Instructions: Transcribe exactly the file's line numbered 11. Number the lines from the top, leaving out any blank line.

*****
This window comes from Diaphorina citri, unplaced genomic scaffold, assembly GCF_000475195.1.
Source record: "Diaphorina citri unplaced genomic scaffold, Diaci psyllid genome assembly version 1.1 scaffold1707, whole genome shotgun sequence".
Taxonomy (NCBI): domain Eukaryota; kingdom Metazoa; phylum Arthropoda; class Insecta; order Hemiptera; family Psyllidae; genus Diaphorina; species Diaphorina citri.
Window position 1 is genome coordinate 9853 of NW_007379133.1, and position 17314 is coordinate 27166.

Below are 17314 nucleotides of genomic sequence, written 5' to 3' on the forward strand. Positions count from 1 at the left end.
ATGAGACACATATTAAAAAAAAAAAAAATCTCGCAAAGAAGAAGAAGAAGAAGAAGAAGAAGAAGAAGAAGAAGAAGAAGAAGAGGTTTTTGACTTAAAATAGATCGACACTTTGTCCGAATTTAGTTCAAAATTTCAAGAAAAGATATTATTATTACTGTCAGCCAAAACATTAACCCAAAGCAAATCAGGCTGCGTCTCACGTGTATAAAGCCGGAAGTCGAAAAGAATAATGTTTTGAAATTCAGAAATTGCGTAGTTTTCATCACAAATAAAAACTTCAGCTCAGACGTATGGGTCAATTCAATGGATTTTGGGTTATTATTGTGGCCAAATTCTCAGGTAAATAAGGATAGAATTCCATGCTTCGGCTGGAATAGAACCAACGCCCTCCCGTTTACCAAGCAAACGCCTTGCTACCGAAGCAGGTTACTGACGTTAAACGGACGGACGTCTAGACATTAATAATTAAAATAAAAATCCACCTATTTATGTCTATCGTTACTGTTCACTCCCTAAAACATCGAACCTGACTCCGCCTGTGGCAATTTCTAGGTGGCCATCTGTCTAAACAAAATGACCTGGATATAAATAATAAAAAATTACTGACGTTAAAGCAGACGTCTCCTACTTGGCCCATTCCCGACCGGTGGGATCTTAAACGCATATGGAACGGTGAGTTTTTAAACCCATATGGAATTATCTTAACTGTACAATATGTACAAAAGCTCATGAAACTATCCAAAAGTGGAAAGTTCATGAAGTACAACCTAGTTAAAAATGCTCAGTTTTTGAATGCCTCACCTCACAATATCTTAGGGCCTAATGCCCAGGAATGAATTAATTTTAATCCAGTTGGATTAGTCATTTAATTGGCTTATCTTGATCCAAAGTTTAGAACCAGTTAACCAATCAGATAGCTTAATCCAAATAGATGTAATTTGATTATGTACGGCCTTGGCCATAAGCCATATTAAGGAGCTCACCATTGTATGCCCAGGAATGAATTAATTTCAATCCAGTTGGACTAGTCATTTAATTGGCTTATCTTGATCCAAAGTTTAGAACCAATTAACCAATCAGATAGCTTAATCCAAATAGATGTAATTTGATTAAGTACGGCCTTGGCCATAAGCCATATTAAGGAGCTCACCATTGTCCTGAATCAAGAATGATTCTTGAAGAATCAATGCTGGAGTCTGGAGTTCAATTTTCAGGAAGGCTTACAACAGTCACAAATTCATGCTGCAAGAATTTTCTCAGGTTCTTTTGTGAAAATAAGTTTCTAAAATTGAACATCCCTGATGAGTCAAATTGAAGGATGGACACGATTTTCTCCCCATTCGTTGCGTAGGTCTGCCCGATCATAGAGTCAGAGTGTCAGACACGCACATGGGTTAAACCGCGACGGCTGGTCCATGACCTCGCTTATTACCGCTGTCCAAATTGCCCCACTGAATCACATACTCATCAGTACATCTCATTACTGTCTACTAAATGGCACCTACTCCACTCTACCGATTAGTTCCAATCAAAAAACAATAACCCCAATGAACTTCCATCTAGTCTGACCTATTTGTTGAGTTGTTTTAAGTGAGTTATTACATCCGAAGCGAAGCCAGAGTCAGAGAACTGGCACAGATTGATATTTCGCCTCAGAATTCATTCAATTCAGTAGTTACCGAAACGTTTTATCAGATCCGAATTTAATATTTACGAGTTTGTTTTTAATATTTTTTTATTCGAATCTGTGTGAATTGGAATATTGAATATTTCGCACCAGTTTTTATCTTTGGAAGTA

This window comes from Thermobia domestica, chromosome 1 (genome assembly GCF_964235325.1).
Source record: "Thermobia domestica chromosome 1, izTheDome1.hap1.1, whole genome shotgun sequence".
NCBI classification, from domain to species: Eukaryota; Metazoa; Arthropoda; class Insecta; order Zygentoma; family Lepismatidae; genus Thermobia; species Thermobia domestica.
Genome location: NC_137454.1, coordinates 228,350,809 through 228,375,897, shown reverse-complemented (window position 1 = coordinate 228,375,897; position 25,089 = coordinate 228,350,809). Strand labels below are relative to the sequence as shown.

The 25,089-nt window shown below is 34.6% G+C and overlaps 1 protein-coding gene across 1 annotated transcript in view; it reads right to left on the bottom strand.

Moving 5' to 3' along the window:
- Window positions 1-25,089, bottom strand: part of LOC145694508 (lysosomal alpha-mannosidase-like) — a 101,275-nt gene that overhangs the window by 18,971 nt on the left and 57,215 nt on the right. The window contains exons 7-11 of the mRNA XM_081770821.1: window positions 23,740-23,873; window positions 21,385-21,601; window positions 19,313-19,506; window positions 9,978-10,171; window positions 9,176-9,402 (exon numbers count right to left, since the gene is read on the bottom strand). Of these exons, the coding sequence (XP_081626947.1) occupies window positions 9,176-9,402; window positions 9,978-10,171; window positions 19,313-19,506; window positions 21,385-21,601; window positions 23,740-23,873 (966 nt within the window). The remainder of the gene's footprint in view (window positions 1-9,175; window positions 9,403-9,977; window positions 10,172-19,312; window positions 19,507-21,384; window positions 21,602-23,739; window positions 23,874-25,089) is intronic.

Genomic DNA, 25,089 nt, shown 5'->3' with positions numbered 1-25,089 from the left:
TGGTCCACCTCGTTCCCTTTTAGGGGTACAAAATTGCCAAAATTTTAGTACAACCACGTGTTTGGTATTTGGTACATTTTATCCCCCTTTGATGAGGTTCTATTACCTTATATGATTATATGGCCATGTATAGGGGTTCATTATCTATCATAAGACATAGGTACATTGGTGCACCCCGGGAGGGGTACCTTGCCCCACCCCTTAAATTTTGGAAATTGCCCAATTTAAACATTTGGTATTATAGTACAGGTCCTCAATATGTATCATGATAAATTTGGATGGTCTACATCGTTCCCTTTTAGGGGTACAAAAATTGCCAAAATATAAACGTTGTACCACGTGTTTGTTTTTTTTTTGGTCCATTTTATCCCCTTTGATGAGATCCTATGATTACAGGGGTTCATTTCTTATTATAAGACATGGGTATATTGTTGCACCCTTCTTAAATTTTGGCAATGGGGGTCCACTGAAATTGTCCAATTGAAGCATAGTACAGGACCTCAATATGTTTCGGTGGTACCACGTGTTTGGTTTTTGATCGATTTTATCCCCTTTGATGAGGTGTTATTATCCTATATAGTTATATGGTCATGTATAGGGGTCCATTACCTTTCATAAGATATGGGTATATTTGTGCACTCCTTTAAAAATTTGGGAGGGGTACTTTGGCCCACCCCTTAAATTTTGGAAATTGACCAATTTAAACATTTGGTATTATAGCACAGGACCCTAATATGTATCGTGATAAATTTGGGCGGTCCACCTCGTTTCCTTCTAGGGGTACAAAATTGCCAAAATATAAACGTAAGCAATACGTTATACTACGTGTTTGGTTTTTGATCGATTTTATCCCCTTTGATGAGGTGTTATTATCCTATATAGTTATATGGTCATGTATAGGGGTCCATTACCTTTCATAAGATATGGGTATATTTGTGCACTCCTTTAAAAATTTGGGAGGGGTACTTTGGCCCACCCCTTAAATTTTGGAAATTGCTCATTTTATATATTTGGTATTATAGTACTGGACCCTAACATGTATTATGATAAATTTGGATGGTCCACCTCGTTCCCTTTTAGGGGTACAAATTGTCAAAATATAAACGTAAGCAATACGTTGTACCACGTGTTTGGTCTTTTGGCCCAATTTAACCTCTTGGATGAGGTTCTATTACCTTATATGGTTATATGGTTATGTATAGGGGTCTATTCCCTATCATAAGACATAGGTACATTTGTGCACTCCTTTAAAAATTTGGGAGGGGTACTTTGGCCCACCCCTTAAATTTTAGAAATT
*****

The 25,089-nt window shown below is 34.6% G+C and overlaps 1 protein-coding gene across 1 annotated transcript in view; it reads right to left on the bottom strand.